The automobile magazine Motor Trend has awarded the Obama-approved, government-subsidized Chevrolet Volt its annual "Car of the Year" appellation, reports MSNBC:
Motor Trend says the Volt has some of the most advanced engineering ever seen in an American car. The Volt can run up to 50 miles in pure electric mode before a backup gas engine kicks in to give it more range.
Motor Trend also said Tuesday that the car is a great value. It costs $33,500 with a federal tax credit, but will likely be cheaper to run than a traditional hybrid. The Volt goes on sale next month.
The award was good news for General Motors as it prepares an initial public offering of stock on Thursday.
Jonathan V. Last pointed out last month in an issue of THE WEEKLY STANDARD that the Volt isn't a bargain and its efficiency claims are dubious at best:
General Motors markets the Volt as an EV that can go 40 miles on a single charge, but also has a “range extending” gas engine that kicks in to power the motor if you run out of juice. With the gas engine engaged, GM claims the Volt gets 50 mpg on the highway. Its sticker price is $41,000....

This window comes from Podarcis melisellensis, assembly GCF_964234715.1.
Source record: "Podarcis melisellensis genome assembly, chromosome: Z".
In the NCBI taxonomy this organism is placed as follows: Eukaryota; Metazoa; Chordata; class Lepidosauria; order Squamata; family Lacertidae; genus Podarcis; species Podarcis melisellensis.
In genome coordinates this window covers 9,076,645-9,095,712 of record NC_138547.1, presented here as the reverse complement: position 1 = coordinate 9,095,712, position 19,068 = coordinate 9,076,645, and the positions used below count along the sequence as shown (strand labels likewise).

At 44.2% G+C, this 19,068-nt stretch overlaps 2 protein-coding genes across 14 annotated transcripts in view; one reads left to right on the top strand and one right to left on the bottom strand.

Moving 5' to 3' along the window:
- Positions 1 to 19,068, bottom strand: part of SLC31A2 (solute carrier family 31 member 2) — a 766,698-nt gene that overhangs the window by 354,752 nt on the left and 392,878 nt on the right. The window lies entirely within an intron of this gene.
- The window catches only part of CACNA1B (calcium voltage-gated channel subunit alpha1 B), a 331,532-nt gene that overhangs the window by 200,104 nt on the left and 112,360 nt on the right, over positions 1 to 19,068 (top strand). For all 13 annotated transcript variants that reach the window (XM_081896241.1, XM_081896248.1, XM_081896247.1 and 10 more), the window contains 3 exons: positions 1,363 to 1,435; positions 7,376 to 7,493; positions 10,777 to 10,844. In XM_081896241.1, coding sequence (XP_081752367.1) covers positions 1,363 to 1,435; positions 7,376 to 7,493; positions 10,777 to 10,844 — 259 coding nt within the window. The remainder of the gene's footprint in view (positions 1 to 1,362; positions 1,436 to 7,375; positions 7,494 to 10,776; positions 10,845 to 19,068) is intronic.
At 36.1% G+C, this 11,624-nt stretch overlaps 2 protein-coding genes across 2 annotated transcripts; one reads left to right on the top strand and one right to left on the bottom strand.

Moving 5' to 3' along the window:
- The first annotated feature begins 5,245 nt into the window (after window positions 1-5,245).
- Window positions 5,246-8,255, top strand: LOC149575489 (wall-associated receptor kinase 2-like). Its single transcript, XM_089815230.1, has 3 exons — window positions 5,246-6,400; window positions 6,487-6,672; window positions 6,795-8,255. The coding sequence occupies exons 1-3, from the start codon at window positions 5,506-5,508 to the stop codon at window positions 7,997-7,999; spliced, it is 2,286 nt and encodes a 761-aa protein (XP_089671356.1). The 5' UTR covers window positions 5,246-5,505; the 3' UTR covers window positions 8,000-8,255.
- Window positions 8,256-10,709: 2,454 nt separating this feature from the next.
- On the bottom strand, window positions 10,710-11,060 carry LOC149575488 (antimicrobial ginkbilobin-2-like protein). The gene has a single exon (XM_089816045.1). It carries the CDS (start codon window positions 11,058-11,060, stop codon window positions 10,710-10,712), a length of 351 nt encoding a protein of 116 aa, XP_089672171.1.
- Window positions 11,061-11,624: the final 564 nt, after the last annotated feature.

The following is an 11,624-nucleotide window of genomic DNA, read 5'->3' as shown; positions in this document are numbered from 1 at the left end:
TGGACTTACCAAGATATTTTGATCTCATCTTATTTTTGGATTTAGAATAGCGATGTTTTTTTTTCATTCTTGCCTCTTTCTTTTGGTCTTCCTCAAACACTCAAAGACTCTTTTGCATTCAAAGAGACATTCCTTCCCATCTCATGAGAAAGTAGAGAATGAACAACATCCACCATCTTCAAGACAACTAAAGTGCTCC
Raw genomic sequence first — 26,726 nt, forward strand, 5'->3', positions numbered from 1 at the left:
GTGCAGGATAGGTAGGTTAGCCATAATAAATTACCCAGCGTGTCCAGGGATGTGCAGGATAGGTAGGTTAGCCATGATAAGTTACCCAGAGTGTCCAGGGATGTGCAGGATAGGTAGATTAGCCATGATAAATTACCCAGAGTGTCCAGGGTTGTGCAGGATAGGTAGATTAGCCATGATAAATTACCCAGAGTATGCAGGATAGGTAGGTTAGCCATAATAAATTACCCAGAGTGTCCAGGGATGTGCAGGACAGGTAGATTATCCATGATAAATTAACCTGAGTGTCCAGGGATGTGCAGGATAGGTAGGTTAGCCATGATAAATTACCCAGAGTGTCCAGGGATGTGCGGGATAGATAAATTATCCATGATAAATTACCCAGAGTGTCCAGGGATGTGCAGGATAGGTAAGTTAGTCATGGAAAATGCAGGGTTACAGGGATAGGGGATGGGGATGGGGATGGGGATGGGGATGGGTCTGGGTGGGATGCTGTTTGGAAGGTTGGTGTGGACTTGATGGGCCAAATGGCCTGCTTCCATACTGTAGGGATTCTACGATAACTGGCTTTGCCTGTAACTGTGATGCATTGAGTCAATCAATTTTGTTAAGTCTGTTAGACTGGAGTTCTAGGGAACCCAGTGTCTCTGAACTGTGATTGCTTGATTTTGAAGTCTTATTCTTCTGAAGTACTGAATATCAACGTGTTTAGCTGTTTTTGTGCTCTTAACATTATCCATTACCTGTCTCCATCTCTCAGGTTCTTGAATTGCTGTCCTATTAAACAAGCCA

Popular Mechanics has tested the Volt’s mileage claims and found that it gets 33 miles on its electric charge (not 40) and that its miles-per-gallon performance is 31.67 mpg in the city and 36 mpg on the highway (not 50). Edward Niedermeyer, editor of the website The Truth About Cars, writes that it’s “a vehicle that costs $41,000 but offers the performance and interior space of a $15,000 economy car.” The Volt’s 2011 production run was originally slated to be 60,000 units; it’s been cut to 10,000.
Read the whole thing.